I refer to William Wrede’s discussion of “the hidden Messiah in Judaism” in The Messianic Secret. Wrede is addressing the possibility that the author of the Gospel of Mark knew of an existing idea that the messiah would live for a time on earth without anyone being aware of his true identity.

The first witness Wrede calls upon is Justin and his “Dialogue with Trypho” (written early to mid second century).

The idea is clearly expressed in Justin. Trypho the Jew says in the Dialogue, ch. 8:

But even if the Christ has already been born and lives somewhere (kai esti pou) he is unknown, and does not even know himself. Nor does he have any sort of power until Elias has come, and anointed him and revealed him to everybody.

Similarly in ch. 110 Justin cites as a Jewish idea the notion that even if the messiah had come nobody would know who he is but that they would rather learn this only when he is made manifest and appears in glory, hotan emphanes kai endoxos genetai.

(Wrede, p. 213)

That is, Superman has not yet appeared but a few people in Smallville, Kansas, know a Clark Kent who is an entirely ordinary nobody.

Wrede points out a similar idea in the Gospel of John:

A related idea is presupposed by the Gospel of John when in 7.27 the Jews say “When the Christ appears no-one will know where he comes from.” The hiddenness of his origin appears as a characteristic of the messiah. 

(Wrede, p. 214)

So we can conclude that the idea was known as early as the time the Gospel of John was being put together.

How much earlier? Wrede warns that Jewish ideas and speculations would have been influenced by Christian beliefs, but one must ask how likely it is that the Jews would have moved their ideas in the direction of accommodating Christian ones.

It appears, then, that at the time the gospels were being composed some Jews did hold a notion that the messiah was possibly alive somewhere, hidden, not recognized (yet) as the messiah.

(Does Mark’s claim that there would be false claims that the Messiah was to be found “there” or “over here” tie in with such an idea? Mark 13:21 — “At that time if anyone says to you, ‘Look, here is the Messiah!’ or, ‘Look, there he is!’ do not believe it…”)

Wrede, William. 1971. The Messianic Secret: Das Messiasgeheimnis in Den Evangelien. Translated by J. C. G. Greig. First Edition edition. Cambridge: James Clarke.


The Priestly Messiah and the Royal Messiah

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by Neil Godfrey

In the previous post we looked at ancient Jewish concepts of multiple messiahs, each with a distinctive role. There was Davidic messiah who for most of existence lives like a destitute vagabond or beggar, despised, rejected and unrecognized in the streets of “Rome”.  Then there was a messiah from the tribe of Joseph who emerged as a warrior to lead Israel in a battle against the ultimate forces of evil but who was killed in that battle. His death was the cue for the Davidic messiah to emerge from obscurity and call upon God for the resurrection of the fallen messiah.

We also saw other messiahs, one from the tribe of Levi or family of Aaron, who was a priest-messiah. Associated with these messiahs was a prophet, Elijah.

We looked at some reasons for believing such ideas were familiar (if not unanimously embraced) by Jews prior to the fall of the Temple in 70 CE. In a future post I will look at additional evidence for assigning such beliefs as early as the period from 200 BCE to 70 CE. I will also address the midrashic processes by which Second Temple era Jews could well have arrived at such characters and scenarios according to Daniel Boyarin.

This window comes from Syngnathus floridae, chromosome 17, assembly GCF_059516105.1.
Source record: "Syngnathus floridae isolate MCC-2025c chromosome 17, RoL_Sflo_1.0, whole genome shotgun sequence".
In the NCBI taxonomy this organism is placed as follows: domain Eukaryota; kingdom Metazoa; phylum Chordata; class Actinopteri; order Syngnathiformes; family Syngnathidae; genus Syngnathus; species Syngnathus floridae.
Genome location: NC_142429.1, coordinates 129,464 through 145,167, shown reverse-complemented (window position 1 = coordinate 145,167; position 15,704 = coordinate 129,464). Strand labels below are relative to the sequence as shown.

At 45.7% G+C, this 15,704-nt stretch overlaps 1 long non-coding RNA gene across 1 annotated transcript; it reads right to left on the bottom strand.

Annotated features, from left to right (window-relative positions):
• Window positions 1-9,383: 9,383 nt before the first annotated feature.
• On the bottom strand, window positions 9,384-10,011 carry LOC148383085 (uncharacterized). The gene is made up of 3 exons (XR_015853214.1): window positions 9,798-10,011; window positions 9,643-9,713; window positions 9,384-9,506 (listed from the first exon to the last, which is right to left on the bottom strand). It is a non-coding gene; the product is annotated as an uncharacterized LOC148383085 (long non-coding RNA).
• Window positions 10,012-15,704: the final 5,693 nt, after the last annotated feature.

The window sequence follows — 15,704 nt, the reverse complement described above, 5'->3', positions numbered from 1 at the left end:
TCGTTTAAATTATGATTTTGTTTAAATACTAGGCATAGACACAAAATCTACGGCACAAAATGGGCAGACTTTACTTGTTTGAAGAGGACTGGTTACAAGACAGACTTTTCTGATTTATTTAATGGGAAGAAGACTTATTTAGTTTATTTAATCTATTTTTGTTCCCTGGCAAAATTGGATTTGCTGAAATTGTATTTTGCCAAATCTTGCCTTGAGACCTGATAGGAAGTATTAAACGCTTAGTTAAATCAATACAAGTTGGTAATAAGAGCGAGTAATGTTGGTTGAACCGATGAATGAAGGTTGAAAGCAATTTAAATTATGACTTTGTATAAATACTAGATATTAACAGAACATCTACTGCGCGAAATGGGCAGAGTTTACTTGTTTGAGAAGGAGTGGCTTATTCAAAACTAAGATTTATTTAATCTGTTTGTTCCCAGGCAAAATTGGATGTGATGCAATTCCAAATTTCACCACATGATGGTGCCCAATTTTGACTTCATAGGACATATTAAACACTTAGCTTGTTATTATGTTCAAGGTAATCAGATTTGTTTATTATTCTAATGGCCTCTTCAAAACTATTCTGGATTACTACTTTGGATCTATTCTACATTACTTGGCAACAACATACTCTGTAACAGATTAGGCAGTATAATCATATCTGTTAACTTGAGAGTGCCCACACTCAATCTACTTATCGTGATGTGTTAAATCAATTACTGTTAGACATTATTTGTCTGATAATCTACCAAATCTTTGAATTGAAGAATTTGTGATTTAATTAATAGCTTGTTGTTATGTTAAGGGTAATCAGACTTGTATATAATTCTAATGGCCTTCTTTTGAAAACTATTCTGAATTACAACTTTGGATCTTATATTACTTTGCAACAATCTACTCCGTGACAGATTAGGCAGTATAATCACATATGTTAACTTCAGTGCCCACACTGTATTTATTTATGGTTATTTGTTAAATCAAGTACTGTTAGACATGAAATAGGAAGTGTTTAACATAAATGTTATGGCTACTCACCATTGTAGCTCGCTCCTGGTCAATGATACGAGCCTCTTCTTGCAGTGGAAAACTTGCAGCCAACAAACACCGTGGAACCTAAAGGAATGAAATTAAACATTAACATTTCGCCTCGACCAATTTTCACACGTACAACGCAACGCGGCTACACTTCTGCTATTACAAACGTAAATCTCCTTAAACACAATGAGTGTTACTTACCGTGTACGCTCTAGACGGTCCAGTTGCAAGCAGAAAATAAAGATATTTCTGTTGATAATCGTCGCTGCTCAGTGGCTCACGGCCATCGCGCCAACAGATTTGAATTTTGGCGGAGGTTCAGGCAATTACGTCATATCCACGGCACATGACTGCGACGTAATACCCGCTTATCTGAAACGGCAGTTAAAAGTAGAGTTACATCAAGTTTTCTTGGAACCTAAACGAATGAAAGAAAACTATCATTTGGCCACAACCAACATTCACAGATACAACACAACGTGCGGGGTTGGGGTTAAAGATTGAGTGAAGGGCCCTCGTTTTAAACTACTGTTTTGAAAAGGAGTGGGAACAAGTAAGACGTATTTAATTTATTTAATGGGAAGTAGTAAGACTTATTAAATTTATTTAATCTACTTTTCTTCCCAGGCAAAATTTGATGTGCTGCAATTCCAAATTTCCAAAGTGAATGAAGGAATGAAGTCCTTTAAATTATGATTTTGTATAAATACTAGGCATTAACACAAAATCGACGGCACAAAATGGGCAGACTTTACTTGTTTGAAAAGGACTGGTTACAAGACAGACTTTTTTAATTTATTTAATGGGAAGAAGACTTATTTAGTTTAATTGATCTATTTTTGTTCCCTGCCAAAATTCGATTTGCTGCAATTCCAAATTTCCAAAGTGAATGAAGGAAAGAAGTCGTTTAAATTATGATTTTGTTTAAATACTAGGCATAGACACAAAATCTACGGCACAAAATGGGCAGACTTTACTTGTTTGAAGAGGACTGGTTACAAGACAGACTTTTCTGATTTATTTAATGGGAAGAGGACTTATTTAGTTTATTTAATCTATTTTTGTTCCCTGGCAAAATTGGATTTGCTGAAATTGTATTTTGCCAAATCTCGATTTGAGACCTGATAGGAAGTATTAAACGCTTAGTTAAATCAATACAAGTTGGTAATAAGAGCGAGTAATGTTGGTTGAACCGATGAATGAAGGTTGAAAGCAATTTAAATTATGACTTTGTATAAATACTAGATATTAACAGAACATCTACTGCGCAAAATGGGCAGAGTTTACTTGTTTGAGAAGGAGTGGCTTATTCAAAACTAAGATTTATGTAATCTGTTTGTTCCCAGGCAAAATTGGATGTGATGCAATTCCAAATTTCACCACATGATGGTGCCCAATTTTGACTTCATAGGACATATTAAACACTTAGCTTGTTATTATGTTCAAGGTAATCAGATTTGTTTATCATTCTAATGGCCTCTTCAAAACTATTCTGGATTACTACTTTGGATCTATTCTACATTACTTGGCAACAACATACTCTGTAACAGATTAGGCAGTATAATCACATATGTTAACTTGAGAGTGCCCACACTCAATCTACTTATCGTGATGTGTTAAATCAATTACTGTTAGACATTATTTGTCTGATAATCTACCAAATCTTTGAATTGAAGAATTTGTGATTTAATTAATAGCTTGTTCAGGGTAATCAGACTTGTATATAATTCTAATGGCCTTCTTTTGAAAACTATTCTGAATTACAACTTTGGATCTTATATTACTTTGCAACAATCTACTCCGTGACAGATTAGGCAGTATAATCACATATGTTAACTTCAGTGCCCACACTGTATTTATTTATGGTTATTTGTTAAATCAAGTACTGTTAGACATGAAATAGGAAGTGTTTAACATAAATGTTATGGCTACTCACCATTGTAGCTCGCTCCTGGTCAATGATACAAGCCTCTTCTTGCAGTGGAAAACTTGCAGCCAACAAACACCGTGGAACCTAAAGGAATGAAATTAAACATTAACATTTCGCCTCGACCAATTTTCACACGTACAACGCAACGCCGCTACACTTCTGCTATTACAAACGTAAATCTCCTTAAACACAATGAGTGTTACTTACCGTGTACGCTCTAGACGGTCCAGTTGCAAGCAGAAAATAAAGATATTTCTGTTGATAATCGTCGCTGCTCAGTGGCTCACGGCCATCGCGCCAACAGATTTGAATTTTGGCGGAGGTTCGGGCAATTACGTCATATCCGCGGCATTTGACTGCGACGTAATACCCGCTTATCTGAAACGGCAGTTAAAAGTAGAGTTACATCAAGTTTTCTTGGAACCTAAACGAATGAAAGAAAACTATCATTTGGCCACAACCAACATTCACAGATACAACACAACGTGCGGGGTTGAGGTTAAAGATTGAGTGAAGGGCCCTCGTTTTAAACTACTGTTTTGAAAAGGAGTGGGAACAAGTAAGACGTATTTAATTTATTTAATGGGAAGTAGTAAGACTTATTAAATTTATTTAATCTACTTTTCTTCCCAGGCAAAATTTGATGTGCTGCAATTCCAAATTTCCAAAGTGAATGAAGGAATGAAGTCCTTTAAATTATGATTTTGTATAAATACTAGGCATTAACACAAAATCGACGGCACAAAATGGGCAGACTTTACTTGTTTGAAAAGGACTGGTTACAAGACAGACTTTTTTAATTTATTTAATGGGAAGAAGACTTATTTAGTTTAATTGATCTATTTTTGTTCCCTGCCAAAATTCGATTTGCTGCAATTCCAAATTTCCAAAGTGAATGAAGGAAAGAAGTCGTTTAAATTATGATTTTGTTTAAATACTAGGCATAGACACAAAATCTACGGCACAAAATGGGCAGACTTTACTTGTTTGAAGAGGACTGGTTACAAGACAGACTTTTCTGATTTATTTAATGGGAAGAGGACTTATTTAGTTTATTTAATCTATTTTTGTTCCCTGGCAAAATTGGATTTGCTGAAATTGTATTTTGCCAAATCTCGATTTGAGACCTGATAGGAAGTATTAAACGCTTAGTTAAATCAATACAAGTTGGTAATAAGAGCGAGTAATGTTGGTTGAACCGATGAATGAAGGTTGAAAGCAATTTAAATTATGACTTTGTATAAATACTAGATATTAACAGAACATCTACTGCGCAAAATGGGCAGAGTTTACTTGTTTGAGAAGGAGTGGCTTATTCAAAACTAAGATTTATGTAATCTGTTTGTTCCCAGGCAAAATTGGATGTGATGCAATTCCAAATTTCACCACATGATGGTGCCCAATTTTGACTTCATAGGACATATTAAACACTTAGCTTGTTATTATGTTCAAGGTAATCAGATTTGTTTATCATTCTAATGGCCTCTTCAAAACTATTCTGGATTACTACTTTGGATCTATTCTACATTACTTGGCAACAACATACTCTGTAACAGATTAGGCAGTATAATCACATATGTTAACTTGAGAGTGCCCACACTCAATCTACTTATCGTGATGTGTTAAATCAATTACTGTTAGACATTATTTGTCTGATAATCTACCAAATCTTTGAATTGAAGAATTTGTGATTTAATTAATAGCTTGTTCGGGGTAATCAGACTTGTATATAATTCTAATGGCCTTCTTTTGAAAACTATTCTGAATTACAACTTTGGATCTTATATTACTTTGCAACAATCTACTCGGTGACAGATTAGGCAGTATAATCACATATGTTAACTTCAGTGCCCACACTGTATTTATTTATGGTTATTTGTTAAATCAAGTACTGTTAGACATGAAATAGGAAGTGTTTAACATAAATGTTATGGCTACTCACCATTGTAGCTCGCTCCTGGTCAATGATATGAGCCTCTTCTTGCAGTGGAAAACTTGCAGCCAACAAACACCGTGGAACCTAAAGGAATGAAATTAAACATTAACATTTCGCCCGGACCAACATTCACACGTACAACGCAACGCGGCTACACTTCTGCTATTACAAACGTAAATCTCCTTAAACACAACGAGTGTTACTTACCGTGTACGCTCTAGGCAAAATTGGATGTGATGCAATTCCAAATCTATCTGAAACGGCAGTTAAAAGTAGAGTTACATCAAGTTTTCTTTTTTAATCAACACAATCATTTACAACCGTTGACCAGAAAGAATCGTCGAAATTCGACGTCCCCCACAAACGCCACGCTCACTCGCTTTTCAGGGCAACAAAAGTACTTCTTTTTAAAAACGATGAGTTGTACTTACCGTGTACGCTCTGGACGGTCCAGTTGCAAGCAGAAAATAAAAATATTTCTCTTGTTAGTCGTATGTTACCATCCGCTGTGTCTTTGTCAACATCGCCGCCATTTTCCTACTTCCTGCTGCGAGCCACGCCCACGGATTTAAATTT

And most interesting of all, at least for me, I will post on how all of these ideas relate to what we read in the Gospel of Mark about the figure of Jesus and the reason for his crucifixion.

But in this post we will look at other types of messiahs, or at least one other: the priest-messiah and his subordinate companion (political) messiah from Israel or Joseph.  Continue reading “The Priestly Messiah and the Royal Messiah”


Well I never knew that was in the Bible

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by Neil Godfrey

Circle of Juan de la Corte (1580 – 1663)
Title: The Burning of Jerusalem by Nebuchadnezzar’s Army

Despite having been familiar with the Bible for many years I have had to confess that much of my understanding has been at a layman’s level and only sporadically informed by more thorough scholarly insights. One assumption that most lay readers are likely to bring to the Bible is that it speaks with a uniform voice about a future time when a Messiah figure descended from King David will once again restore Israel to a power exceeding the comparable status she held in the days of King Solomon.

So I was taken aback when I read that one of the contributors to the book of Isaiah had no such vision about a future Davidic messiah, but on the contrary accepted that David’s dynasty had finished, been terminated. But don’t we read in 2 Samuel 7 and Psalm 89 that God promised an everlasting dynasty for David? Did our Isaiah writer not know of this prophecy? How could that passage be included in the canon if it contradicted other “sacred scriptures”?

Part of the answer emerged when I recollected my earlier post, How Bible Contradictions Began. Notice what our author does to God’s eternal promises.

That second Isaiah was keen to reinterpret what he could of Isaiah’s oracles can be seen in his handling of the Davidic convenantal tradition. Though political realities would not allow him to simply repeat Isaiah’s promises to the Davidic monarchy, he skillfully actualizes this tradition by “democratizing” it, and applying the Davidic promises to the entire nation (55:1—5). (David Meade, Pseudonymity and Canon, 1986. p. 34)

Again 5 pages later,

We already saw how the Davidic promises were applied by second Isaiah to all Israel (55:1— 5).

If you’re confused by the above reference to “second Isaiah” then understand that scholars have long believed that the 66 chapters of our book of Isaiah are a composite of different writings: “first Isaiah” wrote chapters 1-39 during the time of the Assyrian empire; “second Isaiah” wrote the rest at the time of the Babylonian empire. Some even add a “third Isaiah” responsible for chapters 55-66.

The New Living Translation of the key passage: Isaiah 55:1-5 Continue reading “Well I never knew that was in the Bible”